Corona – Italy will stand still tomorrow

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Corona – Italy will stand still tomorrow

Italy will be a still country from this Monday. A few hours after the publication of new shocking contagion and death numbers, the government in Rome shortly before midnight decreed that work in all factories, offices and companies would have to stop on Monday. According to Prime Minister Conte, only food production and medicines are exempt. Pharmacies, grocers, supermarkets, post office and banks should remain open. Agriculture and fishing are on the list that became known on Sunday, and the food and beverage industry is also allowed to continue working. Fabric may continue to be produced, but not for clothing, plastic, rubber, paper, aluminum and oil refineries are also indispensable, as is garbage disposal and disposal, water management, energy supply and air conditioning, including the respective craft.

Even trade unions demanded: Make everything tight

In a video message on Facebook, Prime Minister Giuseppe Conte informed his compatriots shortly before midnight that the government “had another Step ”. It would “end any production that is not absolutely necessary and essential to ensure basic services and the functioning of the state during the emergency”. Conte spoke of the “greatest challenge of the post-war period. Our society has to stick together like never before, like a chain, if it wants to protect the most important asset, life. If only one link in this chain were to break, we would all be at much greater risk. The waiver, which seems like a step back today, will enable us to make a new start later. ”He added:“ Together we will make it. ”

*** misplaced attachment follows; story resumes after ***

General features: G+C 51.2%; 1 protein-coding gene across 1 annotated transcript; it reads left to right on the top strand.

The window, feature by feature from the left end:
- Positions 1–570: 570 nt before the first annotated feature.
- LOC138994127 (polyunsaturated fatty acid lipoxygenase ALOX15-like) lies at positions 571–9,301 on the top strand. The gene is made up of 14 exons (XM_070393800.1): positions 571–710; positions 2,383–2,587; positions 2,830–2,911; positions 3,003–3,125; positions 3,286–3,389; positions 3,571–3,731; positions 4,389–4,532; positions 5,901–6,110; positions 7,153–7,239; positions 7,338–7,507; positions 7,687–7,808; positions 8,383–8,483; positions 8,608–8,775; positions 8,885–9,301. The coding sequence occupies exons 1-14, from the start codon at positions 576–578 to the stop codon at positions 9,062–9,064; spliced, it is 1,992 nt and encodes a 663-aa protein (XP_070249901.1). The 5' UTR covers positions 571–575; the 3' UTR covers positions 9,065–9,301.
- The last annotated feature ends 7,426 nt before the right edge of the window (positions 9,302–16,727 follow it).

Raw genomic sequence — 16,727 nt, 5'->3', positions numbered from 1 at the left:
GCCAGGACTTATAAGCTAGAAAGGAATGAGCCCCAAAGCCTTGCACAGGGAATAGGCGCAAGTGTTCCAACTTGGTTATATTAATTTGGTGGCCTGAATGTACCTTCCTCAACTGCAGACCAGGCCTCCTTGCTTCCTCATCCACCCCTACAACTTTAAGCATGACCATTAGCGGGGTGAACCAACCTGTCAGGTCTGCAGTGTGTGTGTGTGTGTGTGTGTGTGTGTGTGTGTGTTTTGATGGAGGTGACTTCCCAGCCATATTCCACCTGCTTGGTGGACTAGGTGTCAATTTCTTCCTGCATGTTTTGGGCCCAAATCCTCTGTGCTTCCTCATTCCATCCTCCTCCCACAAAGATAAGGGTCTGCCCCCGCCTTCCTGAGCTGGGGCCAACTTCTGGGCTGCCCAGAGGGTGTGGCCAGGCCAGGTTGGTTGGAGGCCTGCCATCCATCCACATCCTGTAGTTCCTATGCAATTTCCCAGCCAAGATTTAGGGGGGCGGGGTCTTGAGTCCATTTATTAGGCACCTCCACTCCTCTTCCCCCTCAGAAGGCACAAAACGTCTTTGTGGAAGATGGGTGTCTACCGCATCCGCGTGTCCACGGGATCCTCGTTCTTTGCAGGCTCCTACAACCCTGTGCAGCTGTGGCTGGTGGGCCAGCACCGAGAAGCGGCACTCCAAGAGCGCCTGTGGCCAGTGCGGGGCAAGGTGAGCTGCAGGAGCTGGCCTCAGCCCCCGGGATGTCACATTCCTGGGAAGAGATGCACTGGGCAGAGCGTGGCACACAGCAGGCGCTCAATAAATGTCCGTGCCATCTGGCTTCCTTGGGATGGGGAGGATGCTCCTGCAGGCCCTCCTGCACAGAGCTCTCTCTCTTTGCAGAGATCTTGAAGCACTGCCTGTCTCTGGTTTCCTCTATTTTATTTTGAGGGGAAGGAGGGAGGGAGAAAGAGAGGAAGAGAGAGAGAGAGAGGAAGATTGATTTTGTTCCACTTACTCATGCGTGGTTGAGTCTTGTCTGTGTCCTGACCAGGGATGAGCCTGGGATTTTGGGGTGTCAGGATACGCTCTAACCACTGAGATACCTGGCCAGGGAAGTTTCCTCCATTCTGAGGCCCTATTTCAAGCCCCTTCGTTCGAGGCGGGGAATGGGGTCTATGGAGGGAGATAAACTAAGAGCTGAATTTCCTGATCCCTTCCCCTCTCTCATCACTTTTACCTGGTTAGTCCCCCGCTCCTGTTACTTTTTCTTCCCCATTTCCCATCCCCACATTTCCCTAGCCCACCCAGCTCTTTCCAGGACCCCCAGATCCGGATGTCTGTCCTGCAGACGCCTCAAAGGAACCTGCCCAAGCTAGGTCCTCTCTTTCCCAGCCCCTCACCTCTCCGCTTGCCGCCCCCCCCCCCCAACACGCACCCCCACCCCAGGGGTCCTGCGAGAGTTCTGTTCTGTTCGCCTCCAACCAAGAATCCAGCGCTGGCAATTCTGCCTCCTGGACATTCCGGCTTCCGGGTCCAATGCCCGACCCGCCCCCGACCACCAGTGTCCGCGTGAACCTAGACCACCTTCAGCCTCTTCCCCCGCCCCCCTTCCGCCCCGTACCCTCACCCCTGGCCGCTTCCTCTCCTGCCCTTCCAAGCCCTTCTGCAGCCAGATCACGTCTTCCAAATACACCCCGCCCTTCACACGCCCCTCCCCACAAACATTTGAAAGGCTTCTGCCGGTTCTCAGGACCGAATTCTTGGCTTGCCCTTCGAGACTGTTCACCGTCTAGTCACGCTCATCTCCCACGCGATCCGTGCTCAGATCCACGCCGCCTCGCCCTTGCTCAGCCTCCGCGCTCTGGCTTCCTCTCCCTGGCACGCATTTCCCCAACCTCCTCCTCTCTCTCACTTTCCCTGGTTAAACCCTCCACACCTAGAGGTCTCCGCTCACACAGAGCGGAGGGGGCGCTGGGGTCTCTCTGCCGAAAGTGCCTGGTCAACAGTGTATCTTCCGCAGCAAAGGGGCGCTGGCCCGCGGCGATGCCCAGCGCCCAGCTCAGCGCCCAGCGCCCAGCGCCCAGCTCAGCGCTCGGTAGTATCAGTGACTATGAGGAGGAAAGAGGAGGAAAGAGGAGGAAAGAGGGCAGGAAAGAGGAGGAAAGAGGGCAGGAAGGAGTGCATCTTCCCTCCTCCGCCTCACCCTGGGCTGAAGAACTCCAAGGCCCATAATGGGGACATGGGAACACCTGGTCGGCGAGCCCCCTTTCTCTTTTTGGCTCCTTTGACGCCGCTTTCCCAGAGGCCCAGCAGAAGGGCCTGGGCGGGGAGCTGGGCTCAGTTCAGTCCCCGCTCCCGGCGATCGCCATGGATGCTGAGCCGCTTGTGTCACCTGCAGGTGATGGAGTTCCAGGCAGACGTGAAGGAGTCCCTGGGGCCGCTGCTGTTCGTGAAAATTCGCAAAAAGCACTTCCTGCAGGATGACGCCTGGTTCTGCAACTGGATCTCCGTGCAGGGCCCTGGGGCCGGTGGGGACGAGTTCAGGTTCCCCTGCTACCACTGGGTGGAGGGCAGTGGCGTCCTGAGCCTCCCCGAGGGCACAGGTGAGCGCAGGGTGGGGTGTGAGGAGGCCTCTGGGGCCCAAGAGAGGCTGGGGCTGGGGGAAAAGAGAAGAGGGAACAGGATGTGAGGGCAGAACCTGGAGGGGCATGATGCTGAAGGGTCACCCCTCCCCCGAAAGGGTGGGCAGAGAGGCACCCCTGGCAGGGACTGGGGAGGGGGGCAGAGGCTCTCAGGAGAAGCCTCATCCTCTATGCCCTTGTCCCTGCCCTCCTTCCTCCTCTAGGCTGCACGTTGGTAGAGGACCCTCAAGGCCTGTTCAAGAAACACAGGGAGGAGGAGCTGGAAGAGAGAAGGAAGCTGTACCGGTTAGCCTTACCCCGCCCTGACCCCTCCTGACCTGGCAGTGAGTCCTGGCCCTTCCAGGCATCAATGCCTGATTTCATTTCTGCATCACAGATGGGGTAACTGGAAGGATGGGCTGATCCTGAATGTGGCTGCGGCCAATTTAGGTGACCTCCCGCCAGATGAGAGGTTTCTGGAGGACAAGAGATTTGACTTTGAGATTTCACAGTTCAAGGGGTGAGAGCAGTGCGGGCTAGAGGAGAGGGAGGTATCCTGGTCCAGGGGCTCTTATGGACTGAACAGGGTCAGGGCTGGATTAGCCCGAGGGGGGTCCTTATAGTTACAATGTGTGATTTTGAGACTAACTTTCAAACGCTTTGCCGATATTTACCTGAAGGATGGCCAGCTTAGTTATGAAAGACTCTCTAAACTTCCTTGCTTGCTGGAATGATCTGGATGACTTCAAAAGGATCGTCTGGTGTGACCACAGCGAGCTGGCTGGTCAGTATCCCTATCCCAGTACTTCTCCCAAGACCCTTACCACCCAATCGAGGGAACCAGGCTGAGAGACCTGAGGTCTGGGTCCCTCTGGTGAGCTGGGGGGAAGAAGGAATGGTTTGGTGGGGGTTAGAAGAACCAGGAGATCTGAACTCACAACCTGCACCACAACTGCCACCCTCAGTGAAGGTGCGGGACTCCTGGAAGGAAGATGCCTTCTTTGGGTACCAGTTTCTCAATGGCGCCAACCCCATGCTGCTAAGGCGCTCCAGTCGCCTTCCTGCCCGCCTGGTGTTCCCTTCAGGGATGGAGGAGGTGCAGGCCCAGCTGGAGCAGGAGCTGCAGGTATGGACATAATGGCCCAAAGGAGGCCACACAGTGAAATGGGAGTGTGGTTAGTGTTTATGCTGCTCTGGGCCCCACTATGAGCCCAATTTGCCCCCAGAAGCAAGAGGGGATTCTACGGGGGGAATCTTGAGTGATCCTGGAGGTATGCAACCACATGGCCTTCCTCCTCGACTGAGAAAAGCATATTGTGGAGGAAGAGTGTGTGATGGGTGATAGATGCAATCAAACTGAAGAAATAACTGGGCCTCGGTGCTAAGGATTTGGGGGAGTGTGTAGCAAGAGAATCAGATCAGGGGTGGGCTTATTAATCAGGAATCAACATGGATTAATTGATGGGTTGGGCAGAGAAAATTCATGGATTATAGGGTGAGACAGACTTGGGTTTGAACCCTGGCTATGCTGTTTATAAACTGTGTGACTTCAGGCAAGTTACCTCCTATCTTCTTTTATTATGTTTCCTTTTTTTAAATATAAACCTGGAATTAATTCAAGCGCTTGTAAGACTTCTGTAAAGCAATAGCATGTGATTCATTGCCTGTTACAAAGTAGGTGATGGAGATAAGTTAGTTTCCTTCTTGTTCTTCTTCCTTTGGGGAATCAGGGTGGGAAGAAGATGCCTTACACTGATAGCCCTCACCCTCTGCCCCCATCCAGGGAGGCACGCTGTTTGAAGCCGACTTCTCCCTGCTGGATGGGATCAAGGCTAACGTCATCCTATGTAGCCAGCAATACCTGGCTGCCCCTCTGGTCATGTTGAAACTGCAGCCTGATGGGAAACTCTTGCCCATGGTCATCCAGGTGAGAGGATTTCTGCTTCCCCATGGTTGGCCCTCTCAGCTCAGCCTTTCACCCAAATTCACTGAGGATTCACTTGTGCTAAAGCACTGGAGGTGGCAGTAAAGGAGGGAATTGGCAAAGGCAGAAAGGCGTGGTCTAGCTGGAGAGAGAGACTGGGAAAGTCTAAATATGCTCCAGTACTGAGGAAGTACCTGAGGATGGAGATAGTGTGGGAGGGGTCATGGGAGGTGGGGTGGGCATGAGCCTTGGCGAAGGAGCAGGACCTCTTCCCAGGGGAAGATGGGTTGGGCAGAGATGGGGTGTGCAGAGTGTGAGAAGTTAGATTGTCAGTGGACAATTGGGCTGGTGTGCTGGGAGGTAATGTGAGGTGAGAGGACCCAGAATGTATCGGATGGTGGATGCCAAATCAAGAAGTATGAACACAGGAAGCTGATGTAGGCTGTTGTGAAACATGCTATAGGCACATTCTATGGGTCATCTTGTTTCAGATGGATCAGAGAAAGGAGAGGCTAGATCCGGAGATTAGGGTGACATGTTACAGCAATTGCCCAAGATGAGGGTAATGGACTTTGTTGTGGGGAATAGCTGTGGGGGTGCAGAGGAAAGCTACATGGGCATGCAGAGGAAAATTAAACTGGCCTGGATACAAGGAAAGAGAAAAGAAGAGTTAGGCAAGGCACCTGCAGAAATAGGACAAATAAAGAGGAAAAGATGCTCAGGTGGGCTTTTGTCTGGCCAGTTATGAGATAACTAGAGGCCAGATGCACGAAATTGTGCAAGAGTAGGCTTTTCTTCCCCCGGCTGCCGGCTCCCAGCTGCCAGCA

Conte apparently reacted to pressure above all from Lombardy, the region most badly hit by Covid-19. Its president Attilio Fontana had already issued a much tougher exit ban on Saturday than Rome. Among other things, fines of up to 5000 euros should be imposed if menr were found in public as two people – although it remained open whether this also applies to families. Conte promised to do even more nationally.

In addition to Fontana, unions and the small business associations he met on Saturday had also demanded a clear cut from the Prime Minister. In the factories in the north, the production center of the whole country, workers had been on strike in the past few days because they did not see enough protection against the virus, for example at Electrolux in Treviso. The leader of Fiom’s largest metalworkers’ union, Francesca Re David, was quoted in Repubblica as saying, “Follow what science says and close everything that is not essential.” Other union officials reported that, for the first time, workers themselves called for their factories to be closed. But there were also issues: Nora Galofalo, chairman of the chemicals and textiles division of the Cisl trade union: “Closing a refinery or a window manufacturer leads to more people gathering than if you let the machines run at a reduced rate.”

What makes Lombardy a Covid hell?